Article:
Carotenoids, I see your true colours

Photo: José Ignacio García Plazaola

When autumn arrives to temperate climate forests, deciduous trees lose their characteristic green tonalities and start showing a wide spectrum of new colours: yellow, brown, orange, red… Chlorophyll reabsorption takes place in the leaves and carotenoids, present in a lower concentration, are exposed. These pigments are produced in all photosynthetic organisms, fungi and non-photosynthetic bacteria. When a natural tissue is orange, reddish or yellow it is very probable that carotenoids are involved. Think about crabs, oranges, tomatoes, salmon, flamingos, egg yolks or pumpkins: carotenoid reservoirs for sure!

Carotenoids play diverse roles on plants: not only do they participate in photosynthesis as light harvesting pigments, but also as photoprotective and assembling structures. They have been identified as plant signalling molecules and their role in plant-environment interaction is essential. Three arthropod species biosynthesize carotenoids due to gene lateral transfer from fungi but the rest of animal species require an external input. Most of carotenoids are precursors to vitamins and play a part in tissue pigmentation: feathers, crustacean carcasses, skin, etc. Vitamin A, fundamental for growth, the immune system and good vision, is synthesized from ß-carotene, highlighting the importance of these biomolecules in health, cosmetics and pharmaceutical industry.

Biochemically speaking these compounds are lipids, more concretely tetraterpenes, and their structure is based on a 40-carbon polyene chain with conjugated double bonds along the carbon skeleton. Variations on the carbon chains (oxygenation, hydrogenation, cyclization at the end of the molecule and length of the chromophore) result in the diversity of carotenoids found in nature. There are 750 types of naturally produced carotenoids. Despite this variety, the most abundant ones are basically three: fucoxanthin (brown), lutein (yellow) and ß-carotene (orange).

Figure 1. Biosynthetical pathways of carotenoids. Chemical structures of the main carotenoids in the pathway are drawn, showing their natural colours based on the UV/vis spectrum (Esteban et al. 2015)

Plastids are the carotenoid fabrication facilities inside the cells. The biosynthetic route involved is called the “1-deoxy-D-xylulose 5-phosphate pathway” and always starts with the colourless molecule phytoene, a C40 carotenoid formed by condensation of two molecules of geranylgeranyl pyrophosphate (C20PP) by phytoene synthase (PSY). C20PP is in turn a precursor to chlorophylls and tocopherol. After four desaturation reactions phytoene is transformed into lycopene, the molecule that gives the red colour to ripe tomatoes. Lycopene leads to α- and ß-carotene and subsequent chemical reactions produce xanthophylls: lutein, zeaxanthin, antheraxanthin, etc (Figure 1)1.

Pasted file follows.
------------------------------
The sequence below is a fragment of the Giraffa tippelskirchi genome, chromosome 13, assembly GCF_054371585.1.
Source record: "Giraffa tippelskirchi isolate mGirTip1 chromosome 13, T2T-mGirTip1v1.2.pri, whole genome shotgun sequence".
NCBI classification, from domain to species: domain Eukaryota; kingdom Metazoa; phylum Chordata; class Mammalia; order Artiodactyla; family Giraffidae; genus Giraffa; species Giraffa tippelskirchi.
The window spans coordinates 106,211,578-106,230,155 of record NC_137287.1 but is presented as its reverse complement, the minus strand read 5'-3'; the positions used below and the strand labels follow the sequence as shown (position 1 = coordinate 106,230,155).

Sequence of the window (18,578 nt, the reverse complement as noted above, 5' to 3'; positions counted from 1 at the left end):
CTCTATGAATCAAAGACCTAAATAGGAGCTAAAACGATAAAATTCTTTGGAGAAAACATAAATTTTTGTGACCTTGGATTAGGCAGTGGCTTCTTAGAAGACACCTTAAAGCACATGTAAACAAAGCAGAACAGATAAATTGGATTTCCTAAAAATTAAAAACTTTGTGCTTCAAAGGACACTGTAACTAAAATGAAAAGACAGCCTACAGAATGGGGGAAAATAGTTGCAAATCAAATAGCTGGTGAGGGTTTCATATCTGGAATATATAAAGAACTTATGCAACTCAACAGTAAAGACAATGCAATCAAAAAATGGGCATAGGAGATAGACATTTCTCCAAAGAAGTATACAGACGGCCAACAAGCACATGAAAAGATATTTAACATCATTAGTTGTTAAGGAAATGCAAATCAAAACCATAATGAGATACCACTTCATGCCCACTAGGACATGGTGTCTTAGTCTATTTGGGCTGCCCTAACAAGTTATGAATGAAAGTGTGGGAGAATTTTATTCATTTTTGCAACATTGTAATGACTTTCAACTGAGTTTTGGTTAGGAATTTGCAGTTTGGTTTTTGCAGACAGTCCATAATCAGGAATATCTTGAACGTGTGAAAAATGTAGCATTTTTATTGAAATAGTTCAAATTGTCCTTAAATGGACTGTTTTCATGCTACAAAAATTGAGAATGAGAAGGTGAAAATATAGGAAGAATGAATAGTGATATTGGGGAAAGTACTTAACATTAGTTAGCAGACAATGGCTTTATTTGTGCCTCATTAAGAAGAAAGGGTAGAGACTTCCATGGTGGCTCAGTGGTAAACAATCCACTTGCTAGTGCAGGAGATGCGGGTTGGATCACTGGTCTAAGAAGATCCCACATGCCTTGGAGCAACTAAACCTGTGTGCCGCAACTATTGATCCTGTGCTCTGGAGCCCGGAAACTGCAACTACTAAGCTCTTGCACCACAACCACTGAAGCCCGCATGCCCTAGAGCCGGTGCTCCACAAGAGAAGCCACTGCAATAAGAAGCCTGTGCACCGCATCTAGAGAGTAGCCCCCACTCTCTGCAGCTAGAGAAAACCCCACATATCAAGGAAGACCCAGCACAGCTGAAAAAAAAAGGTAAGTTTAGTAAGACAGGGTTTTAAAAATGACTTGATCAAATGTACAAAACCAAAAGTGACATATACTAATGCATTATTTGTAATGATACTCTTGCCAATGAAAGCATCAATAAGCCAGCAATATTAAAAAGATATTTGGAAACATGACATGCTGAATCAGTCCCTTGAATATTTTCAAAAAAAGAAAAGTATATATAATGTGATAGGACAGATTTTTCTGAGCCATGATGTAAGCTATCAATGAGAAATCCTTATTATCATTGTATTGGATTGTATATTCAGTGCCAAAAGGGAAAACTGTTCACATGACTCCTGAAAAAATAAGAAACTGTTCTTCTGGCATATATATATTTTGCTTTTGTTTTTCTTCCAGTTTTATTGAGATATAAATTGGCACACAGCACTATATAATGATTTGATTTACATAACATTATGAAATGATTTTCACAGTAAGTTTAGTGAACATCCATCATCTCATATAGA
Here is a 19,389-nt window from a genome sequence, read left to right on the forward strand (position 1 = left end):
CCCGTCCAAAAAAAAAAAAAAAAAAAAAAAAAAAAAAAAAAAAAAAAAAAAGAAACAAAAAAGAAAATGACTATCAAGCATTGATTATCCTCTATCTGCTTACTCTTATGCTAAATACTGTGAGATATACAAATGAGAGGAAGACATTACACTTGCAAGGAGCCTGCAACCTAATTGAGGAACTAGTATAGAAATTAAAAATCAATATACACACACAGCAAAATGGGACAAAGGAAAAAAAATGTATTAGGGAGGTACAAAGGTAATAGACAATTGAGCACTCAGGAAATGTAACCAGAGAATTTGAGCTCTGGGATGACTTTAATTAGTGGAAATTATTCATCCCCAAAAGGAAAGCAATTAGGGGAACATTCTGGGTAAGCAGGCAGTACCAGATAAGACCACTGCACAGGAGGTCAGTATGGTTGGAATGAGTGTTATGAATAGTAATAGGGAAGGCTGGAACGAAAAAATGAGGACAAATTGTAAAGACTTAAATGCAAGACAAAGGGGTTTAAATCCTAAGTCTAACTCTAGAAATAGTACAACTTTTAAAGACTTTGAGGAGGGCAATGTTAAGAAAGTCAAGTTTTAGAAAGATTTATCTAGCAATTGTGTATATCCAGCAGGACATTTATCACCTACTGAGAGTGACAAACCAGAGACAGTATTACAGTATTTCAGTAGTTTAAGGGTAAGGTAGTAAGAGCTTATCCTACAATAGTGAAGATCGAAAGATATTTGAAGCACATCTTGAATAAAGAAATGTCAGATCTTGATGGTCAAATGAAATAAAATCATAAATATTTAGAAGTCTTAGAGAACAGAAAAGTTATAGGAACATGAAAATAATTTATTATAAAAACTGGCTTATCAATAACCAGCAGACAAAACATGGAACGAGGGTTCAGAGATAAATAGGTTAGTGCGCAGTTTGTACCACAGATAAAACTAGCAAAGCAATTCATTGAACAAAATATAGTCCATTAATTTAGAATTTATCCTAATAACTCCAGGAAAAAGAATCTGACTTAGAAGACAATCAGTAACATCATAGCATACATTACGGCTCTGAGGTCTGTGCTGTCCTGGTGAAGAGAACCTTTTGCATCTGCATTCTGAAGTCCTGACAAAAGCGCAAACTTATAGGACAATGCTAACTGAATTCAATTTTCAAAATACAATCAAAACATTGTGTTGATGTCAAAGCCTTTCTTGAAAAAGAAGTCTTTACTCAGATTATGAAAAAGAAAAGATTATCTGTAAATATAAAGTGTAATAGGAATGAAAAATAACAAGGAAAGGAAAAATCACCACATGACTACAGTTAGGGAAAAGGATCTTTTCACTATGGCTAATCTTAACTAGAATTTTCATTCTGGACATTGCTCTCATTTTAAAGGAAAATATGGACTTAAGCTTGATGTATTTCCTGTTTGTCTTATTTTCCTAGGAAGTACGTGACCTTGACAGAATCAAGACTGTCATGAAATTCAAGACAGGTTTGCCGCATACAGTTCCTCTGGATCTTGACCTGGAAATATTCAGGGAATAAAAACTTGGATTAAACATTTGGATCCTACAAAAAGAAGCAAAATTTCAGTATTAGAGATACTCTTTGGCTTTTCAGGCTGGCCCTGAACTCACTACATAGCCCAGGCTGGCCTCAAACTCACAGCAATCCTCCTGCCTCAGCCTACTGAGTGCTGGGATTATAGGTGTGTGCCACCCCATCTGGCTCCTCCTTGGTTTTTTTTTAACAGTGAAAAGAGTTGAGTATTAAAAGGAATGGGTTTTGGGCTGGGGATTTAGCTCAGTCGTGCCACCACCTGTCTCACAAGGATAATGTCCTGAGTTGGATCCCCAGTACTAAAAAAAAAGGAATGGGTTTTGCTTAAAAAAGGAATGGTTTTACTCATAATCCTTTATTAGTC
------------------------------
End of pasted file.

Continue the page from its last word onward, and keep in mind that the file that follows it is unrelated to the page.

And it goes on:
Parallel roles

Although carotenoids play different roles in plants and animals there are some curious analogies. In both taxa they are involved in photoreception/photoprotection, bio-communication and antioxidant defence.

Carotenoids are known to complete the photosynthetic machinery in plants by harvesting light in the spectral region not accessible to chlorophylls and transferring it to them. Animals also need carotenoids for the visual process. Vitamin A in the form of retinal is combined with opsins to form rhodopsin, the protein that provides us with vision. Besides light reception, carotenoids protect organisms from an excess of sunlight. In plants, there is a high risk of forming reactive oxygen species (ROS) derived from the photosynthetic process. In this context, carotenoids act as “sunglasses” protecting the plant when luminous energy is too elevated, converting it into heat. This is energy dissipation: the excess of light induces the xanthophyll cycle (VAZ) and violaxanthin (V) is deepoxidated to anteraxanthine (A), which is then transformed into zeaxanthin (Z). As to animals, carotenoids protect both vision and skin. Lutein and zeaxanthin give name to the macula lutea of the retina, a yellow structure that enhances vision. These pigments perform their protective role throughout two mechanisms: as blue light filters and as 1O2 quenchers. Carotenoids have been proved to scavenge compounds resulting from photooxidative damage to the skin in erythropoietic protoporphyria, erythema and photoageing.